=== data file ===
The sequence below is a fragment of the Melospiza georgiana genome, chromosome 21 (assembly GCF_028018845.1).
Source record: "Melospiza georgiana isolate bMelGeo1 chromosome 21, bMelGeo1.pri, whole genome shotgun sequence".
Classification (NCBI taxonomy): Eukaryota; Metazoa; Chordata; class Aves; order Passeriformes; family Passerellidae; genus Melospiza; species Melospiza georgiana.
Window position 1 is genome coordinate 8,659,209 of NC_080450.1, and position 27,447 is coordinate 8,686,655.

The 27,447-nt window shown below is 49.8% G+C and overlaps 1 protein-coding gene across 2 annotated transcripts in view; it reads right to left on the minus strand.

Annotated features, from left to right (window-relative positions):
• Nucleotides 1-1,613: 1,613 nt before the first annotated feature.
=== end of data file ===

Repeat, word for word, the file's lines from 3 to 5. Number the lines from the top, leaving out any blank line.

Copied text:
Classification (NCBI taxonomy): Eukaryota; Metazoa; Chordata; class Aves; order Passeriformes; family Passerellidae; genus Melospiza; species Melospiza georgiana.
Window position 1 is genome coordinate 8,659,209 of NC_080450.1, and position 27,447 is coordinate 8,686,655.

The 27,447-nt window shown below is 49.8% G+C and overlaps 1 protein-coding gene across 2 annotated transcripts in view; it reads right to left on the minus strand.